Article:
When to add grit to chick feed?

Discussion in 'Raising Baby Chicks' started by Oktober, Jul 7, 2011.

  1. Oktober

    Oktober In the Brooder

    Jun 6, 2011
    Rhode Island
    I just had our first batch of chicks this week and although we lost one, the others seem to be doing fine. We've been feeding them medicated starter mash, which has gone over well. However, I'm not sure if or when I should start adding some grit to their feed. I think I remember reading somewhere that chicks won't need grit if they stay on starter feed exclusively, but will need it if they start getting other snacks. Anyone have any thoughts?

    Also, speaking of snacks, what treats does everyone give their fuzz balls from time to time? Lettuce? Cabbage? Insects?


  2. colebarnhart

    colebarnhart Songster

    You can start now mixing in a small amount of sand in with the feed. There is grit made for chix that is smaller than regular grit and you can find it at a local farm/feed store. All chickens need grit even early on and if you imagine chickens without human help, what would they eat, how would they eat it, what is the process after they eat something, how are they made, why do they need grit, etc? If they free range then they will get grit while scratching and eating off the ground, but you should always have some available inside your coop/run and they will eat whatever amount of grit they need.
  3. galanie

    galanie Treat Dispenser No More

    Aug 20, 2010
    I've found that grit for chicks is sometimes hard to find. Sandbox sand works well if you can't find the other.
  4. Black Cochin Bantams

    Black Cochin Bantams Songster

    Feb 24, 2010
    I have never added grit in all the years I have had chickens. They really don't need it. Sand won't hurt them. The treat mine get is dry cat food 2-3 times weekly.
  5. Ridgerunner

    Ridgerunner Free Ranging

    Feb 2, 2009
    Southeast Louisiana
    If all they eat is chicken feed, they do not need grit. It has already been ground up pretty fine before being made into pellets or crumbles. Their gizzard can handle that stuff fine.

    If they eat much of anything else, they need grit. They can eat yogurt, boiled egg yolk, even small pieces of bedding, many bugs, and small pieces of things, but their system really works better if they have grit in their gizzards. And if they eat too much or too big a chunk of things that won't pass through their system without grit, they can get in trouble. It's called an impacted gizzard.

    I don't buy grit. I usually take sandy dirt from my run and give that to them. I've also taken sand and very small pebbles from my gravel driveway and give that to them for grit. Or you can cut a chunk of sod and put that in the brooder. They'll get grit from the dirt and enjoy the green stuff.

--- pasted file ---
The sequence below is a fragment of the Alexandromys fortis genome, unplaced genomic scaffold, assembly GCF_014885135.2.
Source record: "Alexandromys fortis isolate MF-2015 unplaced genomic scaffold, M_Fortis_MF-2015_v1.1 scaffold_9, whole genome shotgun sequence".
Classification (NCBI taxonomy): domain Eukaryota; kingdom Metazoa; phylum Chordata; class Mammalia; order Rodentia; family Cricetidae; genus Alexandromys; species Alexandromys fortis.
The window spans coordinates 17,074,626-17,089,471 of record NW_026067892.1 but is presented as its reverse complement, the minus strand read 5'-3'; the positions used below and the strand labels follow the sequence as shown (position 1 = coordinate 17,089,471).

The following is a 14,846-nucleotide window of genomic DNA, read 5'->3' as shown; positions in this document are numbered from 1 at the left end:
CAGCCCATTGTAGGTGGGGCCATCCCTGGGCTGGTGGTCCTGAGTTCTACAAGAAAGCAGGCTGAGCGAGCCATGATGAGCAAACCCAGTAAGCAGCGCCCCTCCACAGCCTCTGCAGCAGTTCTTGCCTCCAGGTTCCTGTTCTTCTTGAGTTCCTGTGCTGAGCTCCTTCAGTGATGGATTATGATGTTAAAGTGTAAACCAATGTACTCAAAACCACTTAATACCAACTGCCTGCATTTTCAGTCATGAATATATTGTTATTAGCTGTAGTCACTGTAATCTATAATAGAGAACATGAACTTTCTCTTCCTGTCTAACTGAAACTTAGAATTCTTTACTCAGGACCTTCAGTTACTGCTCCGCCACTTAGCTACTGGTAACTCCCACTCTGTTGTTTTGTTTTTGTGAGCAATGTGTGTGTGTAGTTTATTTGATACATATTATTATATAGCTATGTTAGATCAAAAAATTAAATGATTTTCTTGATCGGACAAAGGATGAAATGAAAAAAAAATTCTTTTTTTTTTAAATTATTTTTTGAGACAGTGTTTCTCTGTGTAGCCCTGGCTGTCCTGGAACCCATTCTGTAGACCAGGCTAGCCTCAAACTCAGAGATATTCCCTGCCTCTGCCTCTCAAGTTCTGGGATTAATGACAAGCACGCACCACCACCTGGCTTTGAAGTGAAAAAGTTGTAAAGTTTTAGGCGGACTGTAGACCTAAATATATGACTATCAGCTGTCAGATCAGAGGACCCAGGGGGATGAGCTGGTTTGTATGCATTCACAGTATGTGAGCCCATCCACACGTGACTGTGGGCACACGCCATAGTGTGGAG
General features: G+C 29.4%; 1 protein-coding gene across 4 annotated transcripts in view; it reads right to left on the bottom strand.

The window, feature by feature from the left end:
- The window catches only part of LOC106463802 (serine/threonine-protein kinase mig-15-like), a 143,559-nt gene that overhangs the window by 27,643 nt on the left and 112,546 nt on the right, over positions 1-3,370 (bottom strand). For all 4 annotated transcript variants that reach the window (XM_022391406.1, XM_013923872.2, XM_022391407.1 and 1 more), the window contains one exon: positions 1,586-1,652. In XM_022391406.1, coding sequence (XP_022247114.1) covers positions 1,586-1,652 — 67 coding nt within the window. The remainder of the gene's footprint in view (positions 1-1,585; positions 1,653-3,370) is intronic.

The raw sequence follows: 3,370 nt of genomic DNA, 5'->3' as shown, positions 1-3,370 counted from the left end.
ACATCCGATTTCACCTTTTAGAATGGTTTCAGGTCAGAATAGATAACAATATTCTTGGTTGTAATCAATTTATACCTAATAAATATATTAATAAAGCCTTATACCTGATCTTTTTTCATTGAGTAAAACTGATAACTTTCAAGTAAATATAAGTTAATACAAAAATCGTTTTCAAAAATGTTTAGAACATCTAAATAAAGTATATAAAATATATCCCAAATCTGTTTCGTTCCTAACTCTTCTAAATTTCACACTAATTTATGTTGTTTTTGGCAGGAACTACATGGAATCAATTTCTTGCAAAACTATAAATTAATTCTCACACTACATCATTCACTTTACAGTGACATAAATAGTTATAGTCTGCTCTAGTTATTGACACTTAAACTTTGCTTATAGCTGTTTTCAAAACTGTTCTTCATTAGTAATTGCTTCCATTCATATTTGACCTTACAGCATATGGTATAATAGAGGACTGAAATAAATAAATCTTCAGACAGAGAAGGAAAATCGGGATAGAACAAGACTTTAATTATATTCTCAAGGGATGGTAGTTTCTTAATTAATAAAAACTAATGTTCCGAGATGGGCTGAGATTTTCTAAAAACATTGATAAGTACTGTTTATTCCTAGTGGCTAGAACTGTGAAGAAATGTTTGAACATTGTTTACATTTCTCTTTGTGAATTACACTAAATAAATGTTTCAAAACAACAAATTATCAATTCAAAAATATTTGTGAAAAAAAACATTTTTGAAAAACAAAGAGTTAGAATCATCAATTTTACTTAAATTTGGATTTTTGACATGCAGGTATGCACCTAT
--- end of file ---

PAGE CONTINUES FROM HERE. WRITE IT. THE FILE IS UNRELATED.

Many people never give grit, feed them only chick feed, raise them on wood shavings and never have a problem. But with the grit, none were prepared when my wife stunned a wasp and dropped it in the brooder. They really enjoyed that.
  6. Oktober

    Oktober In the Brooder

    Jun 6, 2011
    Rhode Island
    Regarding insects as treats, is there any problem feeding baby chicks these insects? Ours are only a few days old and we were contemplating dropping in a captured bug into the brooder, but decided against it given the chicks had not had any grit yet and we just weren't sure. Can we feed the little guys the occasional insect, or should we wait for them to get a little bigger before we do?

  7. turbodog

    turbodog Songster

    Feb 21, 2010
    Independence, La.
    I suppose babies foraging with momma would be getting grit and bugs right from the get-go, but I waited till mine were a couple of weeks old before giving treats and grit. Mine loved little grasshoppers. Lots of fun to watch em playing keep away.
    Last edited: Jul 7, 2011
  8. Oktober

    Oktober In the Brooder

    Jun 6, 2011
    Rhode Island
    Quote:That's a valid point and was the basis for why we were thinking about dropping a bug or two in there, but held off just because we were not sure.

  9. gritsar

    gritsar Cows, Chooks & Impys - OH MY!

    Nov 9, 2007
    SW Arkansas
    Quote:I agree with Ridge on this one. With my first batch of chicks I wanted to do everything by the book. The chicks got parakeet grit (without the added calcium) when I started giving them treats - boiled egg, bugs @ two weeks old. A couple days later I had them outside on the ground. I would scoop up a large shallow pan of dirt to offer them. First they would dustbath in it, then they would pick through it to seek out the small stones for grit. After that I never again offered grit.

    Now my broodies raise the chicks. Within three days of their hatch Mama Hen has the chicks out on the ground, eating whatever she finds for them to eat. I have watched the mamas show the chicks "grit" too. I was mildly concerned when the chicks started eating the scratch grains I meant for the adult birds, but eat it they did. All have grown up fine and healthy.
  10. chickmchickie

    chickmchickie Songster

    Jul 6, 2011
    Ely Mn
    I always used oyster shells.. we have 5 acres that they will run on, and ton sof wood ticks and others yummy things to eat. But you all are talking grit and sand, what about oyster shells. I just got a 50 pd bag
    hello btw from Ely MN

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